By the time I finished Dan Lewis’s collection Intimations of the Focal Plane many sections of my journal were scribbled over with citations of snippets from the tome. His words, blazed and blazoned on my pages, had magically transformed each into a focal plane of its own.
TONY MAGISTRALE is Professor and Chair of the English Department at the University of Vermont. He is the author of What She Says About Love.
Blacks hid in the woods, coppices and in the slough that ran roughly along Route 44. Several blacks emerged from the slough holding up their hands, but they were shot and killed. Other African-Americans simply ran, but they too were gunned down–frequently among lineated cotton rows–at the hands of the posses.
I can indeed conflate the convincing pieces that led to the conclusion Lonnie took part in the Elaine Race Massacre, but I cannot reconcile my love for Lonnie and his apparent views about and role in racism, as practiced in the Arkansas Delta by whites during the first part of the 20th century.
It’s hard to read Marcus Pactor’s Vs. Death Noises without thinking of J.G. Ballard. The crime-scene labeled portrayal of character in “The Archived Steve,” the incantation-based narrative in “Spell Compendium,” the number-tagged dialogue in “Loss? Found?” and others–many of the stories in this collection defy traditional story structure in favor of forms we (and the characters) encounter in the less-than-literary aspects of our technology-ridden lives.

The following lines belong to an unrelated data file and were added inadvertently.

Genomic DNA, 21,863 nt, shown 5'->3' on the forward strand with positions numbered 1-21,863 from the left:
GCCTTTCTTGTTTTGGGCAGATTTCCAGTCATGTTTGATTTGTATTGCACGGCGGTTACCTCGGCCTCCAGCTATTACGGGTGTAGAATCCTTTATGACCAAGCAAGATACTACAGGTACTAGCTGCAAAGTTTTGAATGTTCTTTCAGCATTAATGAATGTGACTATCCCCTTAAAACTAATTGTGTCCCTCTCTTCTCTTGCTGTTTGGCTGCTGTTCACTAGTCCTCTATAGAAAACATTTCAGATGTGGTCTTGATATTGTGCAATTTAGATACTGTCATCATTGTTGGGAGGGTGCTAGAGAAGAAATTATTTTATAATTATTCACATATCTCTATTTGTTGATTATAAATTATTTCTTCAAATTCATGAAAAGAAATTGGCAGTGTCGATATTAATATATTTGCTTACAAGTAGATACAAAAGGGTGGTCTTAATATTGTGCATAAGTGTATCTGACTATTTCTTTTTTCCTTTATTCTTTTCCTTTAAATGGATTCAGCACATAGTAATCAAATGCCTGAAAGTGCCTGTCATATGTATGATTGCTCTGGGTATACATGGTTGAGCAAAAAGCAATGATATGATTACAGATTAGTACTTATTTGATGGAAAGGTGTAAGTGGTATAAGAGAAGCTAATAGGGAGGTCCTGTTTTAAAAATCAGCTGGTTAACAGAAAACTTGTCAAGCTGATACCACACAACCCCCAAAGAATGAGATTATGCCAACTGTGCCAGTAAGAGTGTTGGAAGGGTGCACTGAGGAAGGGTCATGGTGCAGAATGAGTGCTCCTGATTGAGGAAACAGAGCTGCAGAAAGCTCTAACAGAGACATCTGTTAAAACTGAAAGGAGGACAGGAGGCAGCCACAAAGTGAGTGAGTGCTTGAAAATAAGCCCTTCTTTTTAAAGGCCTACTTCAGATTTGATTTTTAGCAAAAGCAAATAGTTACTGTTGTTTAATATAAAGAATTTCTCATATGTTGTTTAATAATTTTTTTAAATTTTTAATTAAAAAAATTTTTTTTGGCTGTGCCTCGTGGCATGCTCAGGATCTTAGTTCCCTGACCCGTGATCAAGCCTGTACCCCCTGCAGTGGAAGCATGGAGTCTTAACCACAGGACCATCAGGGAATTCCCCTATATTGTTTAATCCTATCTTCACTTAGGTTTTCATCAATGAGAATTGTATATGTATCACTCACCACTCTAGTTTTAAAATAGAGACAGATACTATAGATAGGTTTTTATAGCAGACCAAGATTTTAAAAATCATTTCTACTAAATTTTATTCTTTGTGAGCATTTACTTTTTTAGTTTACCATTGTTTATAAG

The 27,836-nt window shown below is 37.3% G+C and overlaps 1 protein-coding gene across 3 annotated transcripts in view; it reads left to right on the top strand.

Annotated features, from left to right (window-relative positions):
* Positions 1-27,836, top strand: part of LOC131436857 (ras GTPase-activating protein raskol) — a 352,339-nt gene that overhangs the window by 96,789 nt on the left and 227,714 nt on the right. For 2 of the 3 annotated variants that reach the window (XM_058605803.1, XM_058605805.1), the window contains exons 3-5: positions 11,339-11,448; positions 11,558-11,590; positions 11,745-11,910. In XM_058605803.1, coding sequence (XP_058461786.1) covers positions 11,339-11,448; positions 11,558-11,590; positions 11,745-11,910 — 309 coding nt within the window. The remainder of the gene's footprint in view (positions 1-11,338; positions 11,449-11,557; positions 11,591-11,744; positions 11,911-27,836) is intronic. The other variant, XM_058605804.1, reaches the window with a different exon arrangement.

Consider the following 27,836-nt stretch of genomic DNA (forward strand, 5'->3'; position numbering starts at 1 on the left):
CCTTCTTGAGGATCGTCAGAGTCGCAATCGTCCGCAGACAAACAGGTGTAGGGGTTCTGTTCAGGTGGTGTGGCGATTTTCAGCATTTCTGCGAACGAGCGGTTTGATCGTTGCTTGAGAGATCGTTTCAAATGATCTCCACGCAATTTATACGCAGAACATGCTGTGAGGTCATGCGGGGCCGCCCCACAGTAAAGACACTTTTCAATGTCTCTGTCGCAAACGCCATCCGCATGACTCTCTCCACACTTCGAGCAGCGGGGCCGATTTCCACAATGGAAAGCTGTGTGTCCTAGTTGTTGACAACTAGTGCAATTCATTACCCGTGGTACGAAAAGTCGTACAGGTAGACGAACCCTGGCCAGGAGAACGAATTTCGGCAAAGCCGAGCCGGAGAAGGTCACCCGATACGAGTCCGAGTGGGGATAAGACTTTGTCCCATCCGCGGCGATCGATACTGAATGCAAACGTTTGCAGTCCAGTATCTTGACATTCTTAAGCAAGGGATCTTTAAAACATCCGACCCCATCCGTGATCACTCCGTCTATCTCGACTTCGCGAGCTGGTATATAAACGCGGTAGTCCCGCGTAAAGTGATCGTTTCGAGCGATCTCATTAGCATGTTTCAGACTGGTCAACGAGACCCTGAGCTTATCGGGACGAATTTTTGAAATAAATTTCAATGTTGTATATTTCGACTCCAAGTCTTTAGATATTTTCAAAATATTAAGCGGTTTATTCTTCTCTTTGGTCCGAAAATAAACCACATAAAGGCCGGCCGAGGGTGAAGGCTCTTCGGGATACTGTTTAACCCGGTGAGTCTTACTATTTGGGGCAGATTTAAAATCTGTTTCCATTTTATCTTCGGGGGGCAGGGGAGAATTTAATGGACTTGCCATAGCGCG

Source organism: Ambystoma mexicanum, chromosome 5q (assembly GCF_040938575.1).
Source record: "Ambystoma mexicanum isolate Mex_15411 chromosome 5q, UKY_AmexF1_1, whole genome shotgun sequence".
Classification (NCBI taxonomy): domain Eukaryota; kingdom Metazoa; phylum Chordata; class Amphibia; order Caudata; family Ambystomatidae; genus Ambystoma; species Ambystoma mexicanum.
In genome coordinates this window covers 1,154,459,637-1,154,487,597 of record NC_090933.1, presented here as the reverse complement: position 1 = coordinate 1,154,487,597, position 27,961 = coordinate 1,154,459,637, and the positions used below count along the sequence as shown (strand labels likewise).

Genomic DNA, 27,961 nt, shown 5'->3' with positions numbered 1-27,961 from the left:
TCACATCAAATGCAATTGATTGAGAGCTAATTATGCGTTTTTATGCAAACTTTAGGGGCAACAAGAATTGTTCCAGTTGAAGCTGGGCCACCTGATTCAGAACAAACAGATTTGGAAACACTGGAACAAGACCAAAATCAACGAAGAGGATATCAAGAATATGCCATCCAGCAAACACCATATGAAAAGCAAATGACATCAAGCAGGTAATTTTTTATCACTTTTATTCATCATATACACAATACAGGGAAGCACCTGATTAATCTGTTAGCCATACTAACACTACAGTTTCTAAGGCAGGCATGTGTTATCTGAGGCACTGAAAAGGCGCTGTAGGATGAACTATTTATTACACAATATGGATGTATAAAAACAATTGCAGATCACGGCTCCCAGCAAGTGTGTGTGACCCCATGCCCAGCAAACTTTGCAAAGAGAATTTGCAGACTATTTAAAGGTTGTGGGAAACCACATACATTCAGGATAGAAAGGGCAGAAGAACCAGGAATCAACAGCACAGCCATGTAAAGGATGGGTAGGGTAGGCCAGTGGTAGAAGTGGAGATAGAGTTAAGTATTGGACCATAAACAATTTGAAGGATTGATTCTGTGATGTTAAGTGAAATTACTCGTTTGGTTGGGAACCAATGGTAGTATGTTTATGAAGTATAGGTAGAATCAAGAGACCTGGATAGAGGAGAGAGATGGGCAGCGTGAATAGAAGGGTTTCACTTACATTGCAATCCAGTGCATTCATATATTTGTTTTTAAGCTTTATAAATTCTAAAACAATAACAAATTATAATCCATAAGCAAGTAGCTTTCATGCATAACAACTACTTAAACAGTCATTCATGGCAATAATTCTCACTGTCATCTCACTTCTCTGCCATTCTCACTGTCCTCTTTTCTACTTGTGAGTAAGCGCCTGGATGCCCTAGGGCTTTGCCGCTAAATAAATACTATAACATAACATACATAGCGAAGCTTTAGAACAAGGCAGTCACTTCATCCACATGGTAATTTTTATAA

OLENA KALYTIAK DAVIS is the author of And Her Soul Out of Nothing and Shattered Sonnets, Love Cards, and Other Off and Back Handed Importunities.
Mike, thirteen, steals a can of Coke from the cooler in back of the old store. That night, he dreams he is caught, but the next morning he can’t remember his dreams. It’s summer. The can of Coke is at his friend’s house, on the ping pong table. He didn’t leave it there on purpose. He wasn’t thirsty when he stole it.
We are thrilled to announce that U.S. Poet Laureate and GMR past contributor Natasha Trethewey has chosen Green Mountains Review as one of the seven small press publications that she will focus on and promote as she spreads the holy gospel of poetry across the country.
TERI YOUMANS GRIMM is the author of Dirt Eaters, published by the University Press of Florida. Her writing has also appeared in Prairie Schooner, Indiana Review, Connecticut Review, South Dakota Review, Sugar House Review and Homegrown in Florida: An Anthology of Florida Childhoods, among other publications. She currently teaches in the low-res MFA program at the University of Nebraska.